Ethiopia’s `Ice Slider’ prepares for 2nd Olympics – By John Wawrow – (AP)
VANCOUVER, British Columbia — When Robel Teklemariam is asked if he has a nickname back home in Ethiopia, the Olympic men’s cross-country skier – yes, you read that right – notes that there’s no word for “snow” in his native language. (more…)
VANCOUVER, British Columbia — When Robel Teklemariam is asked if he has a nickname back home in Ethiopia, the Olympic men’s cross-country skier – yes, you read that right – notes that there’s no word for “snow” in his native language.
So Teklemariam goes by “Beredoe Shartate,” which is loosely translated to mean “Ice Slider,” a name that might be as curious as the athlete’s presence at the Vancouver Games.
As Ethiopia’s one and only Winter Olympic team member, Teklemariam stood out in his bright green, yellow and red jacket while attending a welcoming ceremony at the athletes’ village on Thursday, a day before the games open.
“For me, I’m a team of one, but I’m representing 80 million people,” he said. “It gives me a lot of pride and honor. It’s the country that I love.”
This is the second consecutive Winter Games for Teklemariam, 35. He became his country’s first Winter Olympic athlete at Turin in 2006, when he finished 83rd in the 15km cross-country classical ski run.
Born in Ethiopia, a nation far better known for its endurance runners than skiers, Teklemariam learned about slopes in the early 1980s, when his family moved to New York after his mother got a job at the United Nations. Teklemariam was then placed in a boarding school in Lake Placid, N.Y., where he first encountered snow.
It was love at first flake.
“The kids built a jump outside on our hill after the first snowfall,” he recalled. “So before I even learned how to make a turn, I was going off straight, jumping, crashing. There was nothing like it. I fell in love with the sport right away.”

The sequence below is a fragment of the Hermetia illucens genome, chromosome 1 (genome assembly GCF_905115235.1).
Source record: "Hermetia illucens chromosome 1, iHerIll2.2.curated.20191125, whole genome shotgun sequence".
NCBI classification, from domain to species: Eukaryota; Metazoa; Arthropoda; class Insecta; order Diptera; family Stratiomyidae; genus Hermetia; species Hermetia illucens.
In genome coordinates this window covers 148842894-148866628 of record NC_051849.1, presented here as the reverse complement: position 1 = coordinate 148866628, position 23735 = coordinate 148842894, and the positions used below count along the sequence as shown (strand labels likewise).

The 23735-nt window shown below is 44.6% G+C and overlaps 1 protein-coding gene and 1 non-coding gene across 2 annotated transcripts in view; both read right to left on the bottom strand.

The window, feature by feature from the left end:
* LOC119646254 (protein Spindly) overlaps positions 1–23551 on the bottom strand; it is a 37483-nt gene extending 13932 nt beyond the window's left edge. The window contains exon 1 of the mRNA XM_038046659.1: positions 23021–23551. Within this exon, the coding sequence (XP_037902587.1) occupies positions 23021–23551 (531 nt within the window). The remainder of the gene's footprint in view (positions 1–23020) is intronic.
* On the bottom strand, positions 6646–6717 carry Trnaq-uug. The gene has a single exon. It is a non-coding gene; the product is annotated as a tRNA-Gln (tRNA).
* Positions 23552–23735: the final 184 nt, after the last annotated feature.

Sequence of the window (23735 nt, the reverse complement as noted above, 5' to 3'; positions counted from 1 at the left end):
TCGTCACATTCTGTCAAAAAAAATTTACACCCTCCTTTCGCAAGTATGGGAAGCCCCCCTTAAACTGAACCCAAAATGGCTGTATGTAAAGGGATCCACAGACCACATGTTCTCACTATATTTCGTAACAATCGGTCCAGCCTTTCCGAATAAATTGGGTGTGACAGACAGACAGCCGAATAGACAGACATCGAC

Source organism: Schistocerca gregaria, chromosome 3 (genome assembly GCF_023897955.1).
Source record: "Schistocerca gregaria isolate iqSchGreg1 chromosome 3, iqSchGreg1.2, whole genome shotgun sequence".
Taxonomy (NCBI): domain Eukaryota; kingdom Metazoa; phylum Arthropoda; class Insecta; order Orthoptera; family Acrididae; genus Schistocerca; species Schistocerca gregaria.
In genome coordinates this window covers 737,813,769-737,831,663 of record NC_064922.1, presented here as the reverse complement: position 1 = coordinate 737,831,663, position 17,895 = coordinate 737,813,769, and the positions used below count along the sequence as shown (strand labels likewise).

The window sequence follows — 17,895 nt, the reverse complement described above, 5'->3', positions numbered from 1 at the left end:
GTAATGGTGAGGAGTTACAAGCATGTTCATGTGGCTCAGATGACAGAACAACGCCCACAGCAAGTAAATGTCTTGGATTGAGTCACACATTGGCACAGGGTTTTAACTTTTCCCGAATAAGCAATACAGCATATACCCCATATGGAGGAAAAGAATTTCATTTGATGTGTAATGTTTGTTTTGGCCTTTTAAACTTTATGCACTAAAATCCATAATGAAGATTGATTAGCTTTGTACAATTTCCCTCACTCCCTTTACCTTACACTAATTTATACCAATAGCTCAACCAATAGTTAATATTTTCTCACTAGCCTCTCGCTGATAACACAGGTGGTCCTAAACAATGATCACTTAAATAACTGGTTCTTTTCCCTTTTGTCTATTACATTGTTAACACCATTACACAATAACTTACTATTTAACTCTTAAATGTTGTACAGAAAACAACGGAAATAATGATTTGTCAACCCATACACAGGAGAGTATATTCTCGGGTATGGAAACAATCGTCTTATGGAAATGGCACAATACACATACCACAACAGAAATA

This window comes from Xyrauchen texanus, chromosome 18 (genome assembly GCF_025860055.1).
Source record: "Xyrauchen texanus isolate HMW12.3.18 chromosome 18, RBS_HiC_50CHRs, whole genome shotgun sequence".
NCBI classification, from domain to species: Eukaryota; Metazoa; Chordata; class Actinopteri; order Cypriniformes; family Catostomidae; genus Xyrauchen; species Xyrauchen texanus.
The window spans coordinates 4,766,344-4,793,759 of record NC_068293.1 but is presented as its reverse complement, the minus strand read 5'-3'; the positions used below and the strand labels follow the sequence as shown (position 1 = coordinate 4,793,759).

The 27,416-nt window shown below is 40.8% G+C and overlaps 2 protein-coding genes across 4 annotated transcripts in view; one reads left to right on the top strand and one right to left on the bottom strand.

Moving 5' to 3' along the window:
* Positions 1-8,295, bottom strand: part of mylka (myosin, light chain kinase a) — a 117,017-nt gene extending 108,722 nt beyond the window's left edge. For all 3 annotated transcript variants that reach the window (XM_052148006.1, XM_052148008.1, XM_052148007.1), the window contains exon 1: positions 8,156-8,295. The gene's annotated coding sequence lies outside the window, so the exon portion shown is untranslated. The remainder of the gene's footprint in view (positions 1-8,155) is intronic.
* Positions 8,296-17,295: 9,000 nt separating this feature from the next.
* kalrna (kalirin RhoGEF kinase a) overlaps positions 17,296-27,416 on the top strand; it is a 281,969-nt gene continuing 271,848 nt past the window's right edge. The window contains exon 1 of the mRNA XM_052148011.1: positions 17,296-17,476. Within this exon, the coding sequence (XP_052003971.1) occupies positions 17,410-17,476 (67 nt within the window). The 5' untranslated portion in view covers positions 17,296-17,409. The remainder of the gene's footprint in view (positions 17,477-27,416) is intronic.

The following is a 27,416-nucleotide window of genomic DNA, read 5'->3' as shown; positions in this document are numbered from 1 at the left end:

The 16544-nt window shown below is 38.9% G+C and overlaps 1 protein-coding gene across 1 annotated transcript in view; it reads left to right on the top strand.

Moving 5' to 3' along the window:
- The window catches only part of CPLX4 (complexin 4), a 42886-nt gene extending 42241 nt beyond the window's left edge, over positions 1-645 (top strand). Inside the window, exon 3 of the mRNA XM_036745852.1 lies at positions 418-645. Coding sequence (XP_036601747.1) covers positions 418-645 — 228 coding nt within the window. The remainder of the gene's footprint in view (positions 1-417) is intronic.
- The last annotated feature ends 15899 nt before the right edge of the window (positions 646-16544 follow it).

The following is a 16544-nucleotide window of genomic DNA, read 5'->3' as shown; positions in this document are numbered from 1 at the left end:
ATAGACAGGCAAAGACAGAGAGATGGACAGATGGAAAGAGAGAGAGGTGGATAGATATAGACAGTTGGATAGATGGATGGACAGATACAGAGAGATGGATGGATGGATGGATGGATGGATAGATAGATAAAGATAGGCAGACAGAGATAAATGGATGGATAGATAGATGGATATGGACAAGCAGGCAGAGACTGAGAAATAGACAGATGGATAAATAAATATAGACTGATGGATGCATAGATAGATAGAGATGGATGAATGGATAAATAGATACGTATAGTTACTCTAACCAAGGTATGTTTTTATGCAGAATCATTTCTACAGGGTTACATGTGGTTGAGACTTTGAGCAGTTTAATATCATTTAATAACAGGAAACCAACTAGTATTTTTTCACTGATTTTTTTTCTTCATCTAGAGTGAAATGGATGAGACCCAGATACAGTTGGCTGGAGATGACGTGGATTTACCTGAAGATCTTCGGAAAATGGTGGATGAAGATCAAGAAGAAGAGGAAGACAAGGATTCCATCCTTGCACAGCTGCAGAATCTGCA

Teklemariam eventually tried several winter sports, including snowboarding, before concentrating on cross-country once he attended high school in Colorado. He proved good enough to earn a scholarship at the University of New Hampshire.
Though he trains in both Japan and Europe, Teklemariam now makes his permanent home in Addis Ababa, Ethiopia’s capital.
Before traveling to Vancouver, Teklemariam said he attracted some interest in Ethiopia, where he was featured in several magazines and newspapers.
He’s not the only athlete in Vancouver hailing from a place not normally associated with winter sports. Travers Dow is a skier from the Cayman Islands. Tucker Murphy is a cross-country skier from Bermuda, and Senegal is represented by skier Seck Leyti.
And, of course, there’s Kwame Nkrumah-Acheampong, a skier from Ghana, who is the West African nation’s first Winter Olympian. Nkrumah-Acheampong also goes by the nickname “The Snow Leopard,” because of his leopard-print racing suit.
Teklemariam said he’s also been nicknamed “The Snow Lion.” But he prefers “Ice Slider,” because it’s a description that best reflects what he does and who he is.
“Ethiopians try to keep things very, very simple. We don’t complicate things,” Teklemariam said. “In English, they have so many words for snow, sleet, hail, everything. In Ethiopia, there’s just one word for it, beredoe, which means anything frozen that comes down from the sky.”